Find out in time if your body is deficient in iron. Rapid ferritin test

What does frequent dizziness, weakness, fatigue, shortness of breath, rapid heartbeat tell us? For these health problems, it is recommended to have your blood tested for ferritin (iron).
What is it that frequent dizziness, weakness, headaches, unexplained tiredness, tension, depression, paleness of the face, shortness of breath, rapid heartbeat tell us? Or the hair that slides, breaks, grows slowly and loses its shine, the dry, cracked skin, the strange cravings for liquorice, chalk, dirt, clay or the burning sensation on the tongue? These can be symptoms of an iron deficiency. And exhaustion, lethargy, apathy, heart problems, joint pain, arthritis, low sex drive, loss of body hair, stomach pain, weight loss, abdominal pain, lack of energy can all be signs of a possible iron deficiency. Therefore, health experts recommend that health problems should be highlighted in time and that blood levels of ferritin (iron) should be tested.
Uncontrolled iron levels can lead to heart failure, chest and leg pain, and tinnitus, while timely detection of changes in iron (ferritin) levels in the body can help in the diagnosis of sideroblastic anaemia, neoplastic processes, tuberculosis, rheumatic disease, haemochromatosis, hepatic disease, and adult Steele's and other diseases. 
Ferritin (iron) test
Ferritin (FER) is one of the most sensitive and specific indicators of the body's iron stores. Its analysis helps to identify the causes of anaemia, suspect and diagnose acute inflammation and chronic diseases. Both too high and too low iron levels have a significant impact on well-being and health status. It is therefore important to use tests to determine the amount present in the body and to select the appropriate treatment. The test is carried out on a sample of venous blood.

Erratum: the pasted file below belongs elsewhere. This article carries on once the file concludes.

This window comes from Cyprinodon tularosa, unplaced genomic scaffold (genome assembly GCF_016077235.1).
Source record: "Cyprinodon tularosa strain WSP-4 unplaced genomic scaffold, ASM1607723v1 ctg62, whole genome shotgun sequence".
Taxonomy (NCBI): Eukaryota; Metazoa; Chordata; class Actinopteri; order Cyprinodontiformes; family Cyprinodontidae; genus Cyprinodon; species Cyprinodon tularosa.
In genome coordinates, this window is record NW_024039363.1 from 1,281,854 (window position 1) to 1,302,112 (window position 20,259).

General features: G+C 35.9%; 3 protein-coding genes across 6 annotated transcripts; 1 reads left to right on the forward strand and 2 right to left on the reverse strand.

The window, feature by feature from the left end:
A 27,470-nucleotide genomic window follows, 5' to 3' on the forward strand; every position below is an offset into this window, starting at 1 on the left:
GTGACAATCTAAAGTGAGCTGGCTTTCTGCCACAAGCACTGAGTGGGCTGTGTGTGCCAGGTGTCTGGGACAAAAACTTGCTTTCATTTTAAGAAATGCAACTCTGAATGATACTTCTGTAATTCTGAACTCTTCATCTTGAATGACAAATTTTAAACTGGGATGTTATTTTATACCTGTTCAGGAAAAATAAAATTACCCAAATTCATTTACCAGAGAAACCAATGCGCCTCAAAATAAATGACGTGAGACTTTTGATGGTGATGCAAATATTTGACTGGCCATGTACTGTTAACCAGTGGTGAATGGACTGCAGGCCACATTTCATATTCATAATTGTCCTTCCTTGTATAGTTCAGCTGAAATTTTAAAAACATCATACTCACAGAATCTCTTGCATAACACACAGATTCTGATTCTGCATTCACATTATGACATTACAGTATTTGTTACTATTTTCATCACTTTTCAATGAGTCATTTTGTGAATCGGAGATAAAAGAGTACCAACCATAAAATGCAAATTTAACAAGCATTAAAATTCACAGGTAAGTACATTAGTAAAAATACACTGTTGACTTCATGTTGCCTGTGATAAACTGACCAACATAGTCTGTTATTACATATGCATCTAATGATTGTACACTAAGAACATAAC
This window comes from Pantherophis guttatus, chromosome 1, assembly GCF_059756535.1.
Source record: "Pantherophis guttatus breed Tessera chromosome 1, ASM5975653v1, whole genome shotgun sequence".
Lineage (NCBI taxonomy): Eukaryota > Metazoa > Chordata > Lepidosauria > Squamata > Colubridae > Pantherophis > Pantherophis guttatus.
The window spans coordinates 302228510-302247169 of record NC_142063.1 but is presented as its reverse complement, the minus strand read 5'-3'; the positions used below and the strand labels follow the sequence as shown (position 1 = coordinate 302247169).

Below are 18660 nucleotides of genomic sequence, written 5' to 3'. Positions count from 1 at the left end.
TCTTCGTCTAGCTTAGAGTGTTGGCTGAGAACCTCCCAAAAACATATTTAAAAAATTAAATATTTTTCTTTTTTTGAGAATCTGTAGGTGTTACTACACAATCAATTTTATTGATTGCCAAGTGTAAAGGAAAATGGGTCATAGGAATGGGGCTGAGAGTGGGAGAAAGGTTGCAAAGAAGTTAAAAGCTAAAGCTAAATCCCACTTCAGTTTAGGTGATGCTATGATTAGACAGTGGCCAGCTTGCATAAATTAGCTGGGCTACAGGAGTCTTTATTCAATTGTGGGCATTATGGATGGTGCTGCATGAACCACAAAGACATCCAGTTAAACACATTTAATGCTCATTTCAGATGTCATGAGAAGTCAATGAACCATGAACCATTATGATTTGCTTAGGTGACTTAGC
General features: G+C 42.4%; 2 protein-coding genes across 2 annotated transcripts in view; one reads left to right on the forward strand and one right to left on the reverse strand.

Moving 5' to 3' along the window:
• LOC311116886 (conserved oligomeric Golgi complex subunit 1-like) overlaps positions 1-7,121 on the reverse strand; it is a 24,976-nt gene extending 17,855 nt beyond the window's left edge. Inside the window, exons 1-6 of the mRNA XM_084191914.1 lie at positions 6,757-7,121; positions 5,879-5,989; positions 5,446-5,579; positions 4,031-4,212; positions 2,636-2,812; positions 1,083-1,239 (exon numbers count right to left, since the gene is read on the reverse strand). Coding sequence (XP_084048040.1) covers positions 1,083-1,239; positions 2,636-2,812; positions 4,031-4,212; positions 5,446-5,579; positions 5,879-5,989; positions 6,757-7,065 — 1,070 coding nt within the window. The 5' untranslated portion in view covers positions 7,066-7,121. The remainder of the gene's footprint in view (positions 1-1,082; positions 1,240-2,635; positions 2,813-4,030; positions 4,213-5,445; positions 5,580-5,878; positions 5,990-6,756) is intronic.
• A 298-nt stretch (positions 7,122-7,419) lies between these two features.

Where can we get the iron we need?
The most important thing is a complete diet. Iron is properly absorbed by the human body through food, so a balanced diet should ensure that it is not deficient. Dietary iron is found in red meat, fish, quality chicken, oatmeal, nuts, shrimps, oysters, eggs, parsley, leafy vegetables, lingonberries, cranberries, blueberries, plums. 
It is very important to pay attention to the factors that improve or impair iron absorption. Polyphenols, which are abundant in fruit, vegetables, nuts, calcium and phytic acid (found in cereals) are known to impair the absorption of iron, while vitamin C, which creates a soluble and more easily absorbed compound with iron, improves absorption.
If tests reveal an iron deficiency or over-accumulation in the body, it is essential to follow the advice of your doctor. Doctors recommend preventive blood tests to detect iron deficiency or accumulation in time. 

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